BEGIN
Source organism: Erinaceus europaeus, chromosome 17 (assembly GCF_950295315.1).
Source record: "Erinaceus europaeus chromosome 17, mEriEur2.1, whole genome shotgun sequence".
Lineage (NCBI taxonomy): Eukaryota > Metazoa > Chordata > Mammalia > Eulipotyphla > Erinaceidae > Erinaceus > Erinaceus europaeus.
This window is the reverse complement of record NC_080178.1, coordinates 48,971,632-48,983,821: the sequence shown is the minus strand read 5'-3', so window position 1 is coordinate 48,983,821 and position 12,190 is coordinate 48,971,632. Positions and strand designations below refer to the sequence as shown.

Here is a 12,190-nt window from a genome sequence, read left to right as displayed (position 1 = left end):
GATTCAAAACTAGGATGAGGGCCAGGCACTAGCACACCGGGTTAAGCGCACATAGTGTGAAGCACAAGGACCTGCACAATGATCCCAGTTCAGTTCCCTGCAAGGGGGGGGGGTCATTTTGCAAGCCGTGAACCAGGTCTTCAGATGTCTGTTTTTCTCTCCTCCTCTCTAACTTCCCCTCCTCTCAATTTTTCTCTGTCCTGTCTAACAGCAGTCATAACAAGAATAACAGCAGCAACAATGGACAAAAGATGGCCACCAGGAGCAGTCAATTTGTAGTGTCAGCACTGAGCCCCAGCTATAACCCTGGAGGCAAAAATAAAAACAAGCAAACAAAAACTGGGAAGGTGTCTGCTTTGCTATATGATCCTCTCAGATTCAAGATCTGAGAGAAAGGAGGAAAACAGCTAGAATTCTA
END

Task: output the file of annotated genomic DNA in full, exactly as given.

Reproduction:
Source organism: Erinaceus europaeus, chromosome 17 (assembly GCF_950295315.1).
Source record: "Erinaceus europaeus chromosome 17, mEriEur2.1, whole genome shotgun sequence".
Lineage (NCBI taxonomy): Eukaryota > Metazoa > Chordata > Mammalia > Eulipotyphla > Erinaceidae > Erinaceus > Erinaceus europaeus.
This window is the reverse complement of record NC_080178.1, coordinates 48,971,632-48,983,821: the sequence shown is the minus strand read 5'-3', so window position 1 is coordinate 48,983,821 and position 12,190 is coordinate 48,971,632. Positions and strand designations below refer to the sequence as shown.

Here is a 12,190-nt window from a genome sequence, read left to right as displayed (position 1 = left end):
GATTCAAAACTAGGATGAGGGCCAGGCACTAGCACACCGGGTTAAGCGCACATAGTGTGAAGCACAAGGACCTGCACAATGATCCCAGTTCAGTTCCCTGCAAGGGGGGGGGGTCATTTTGCAAGCCGTGAACCAGGTCTTCAGATGTCTGTTTTTCTCTCCTCCTCTCTAACTTCCCCTCCTCTCAATTTTTCTCTGTCCTGTCTAACAGCAGTCATAACAAGAATAACAGCAGCAACAATGGACAAAAGATGGCCACCAGGAGCAGTCAATTTGTAGTGTCAGCACTGAGCCCCAGCTATAACCCTGGAGGCAAAAATAAAAACAAGCAAACAAAAACTGGGAAGGTGTCTGCTTTGCTATATGATCCTCTCAGATTCAAGATCTGAGAGAAAGGAGGAAAACAGCTAGAATTCTA